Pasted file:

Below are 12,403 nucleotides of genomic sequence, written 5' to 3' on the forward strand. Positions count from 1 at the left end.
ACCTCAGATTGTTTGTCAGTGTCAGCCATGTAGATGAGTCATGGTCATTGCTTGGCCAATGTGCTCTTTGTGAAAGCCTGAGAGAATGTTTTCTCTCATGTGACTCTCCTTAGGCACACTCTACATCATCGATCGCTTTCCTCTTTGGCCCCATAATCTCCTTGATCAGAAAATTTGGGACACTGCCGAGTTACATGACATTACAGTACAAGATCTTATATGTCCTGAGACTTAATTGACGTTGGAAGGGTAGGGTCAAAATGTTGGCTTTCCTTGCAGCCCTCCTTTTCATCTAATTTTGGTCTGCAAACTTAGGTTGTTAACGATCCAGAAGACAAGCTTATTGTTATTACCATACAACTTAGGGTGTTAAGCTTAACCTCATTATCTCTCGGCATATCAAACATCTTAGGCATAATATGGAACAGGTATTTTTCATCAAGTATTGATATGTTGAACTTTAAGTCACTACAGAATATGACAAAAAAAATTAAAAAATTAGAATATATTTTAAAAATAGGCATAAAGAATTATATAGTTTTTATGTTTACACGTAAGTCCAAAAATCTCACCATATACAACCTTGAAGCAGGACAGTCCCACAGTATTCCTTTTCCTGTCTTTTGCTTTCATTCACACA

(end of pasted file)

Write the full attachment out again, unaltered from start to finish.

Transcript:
Below are 12,403 nucleotides of genomic sequence, written 5' to 3' on the forward strand. Positions count from 1 at the left end.
ACCTCAGATTGTTTGTCAGTGTCAGCCATGTAGATGAGTCATGGTCATTGCTTGGCCAATGTGCTCTTTGTGAAAGCCTGAGAGAATGTTTTCTCTCATGTGACTCTCCTTAGGCACACTCTACATCATCGATCGCTTTCCTCTTTGGCCCCATAATCTCCTTGATCAGAAAATTTGGGACACTGCCGAGTTACATGACATTACAGTACAAGATCTTATATGTCCTGAGACTTAATTGACGTTGGAAGGGTAGGGTCAAAATGTTGGCTTTCCTTGCAGCCCTCCTTTTCATCTAATTTTGGTCTGCAAACTTAGGTTGTTAACGATCCAGAAGACAAGCTTATTGTTATTACCATACAACTTAGGGTGTTAAGCTTAACCTCATTATCTCTCGGCATATCAAACATCTTAGGCATAATATGGAACAGGTATTTTTCATCAAGTATTGATATGTTGAACTTTAAGTCACTACAGAATATGACAAAAAAAATTAAAAAATTAGAATATATTTTAAAAATAGGCATAAAGAATTATATAGTTTTTATGTTTACACGTAAGTCCAAAAATCTCACCATATACAACCTTGAAGCAGGACAGTCCCACAGTATTCCTTTTCCTGTCTTTTGCTTTCATTCACACA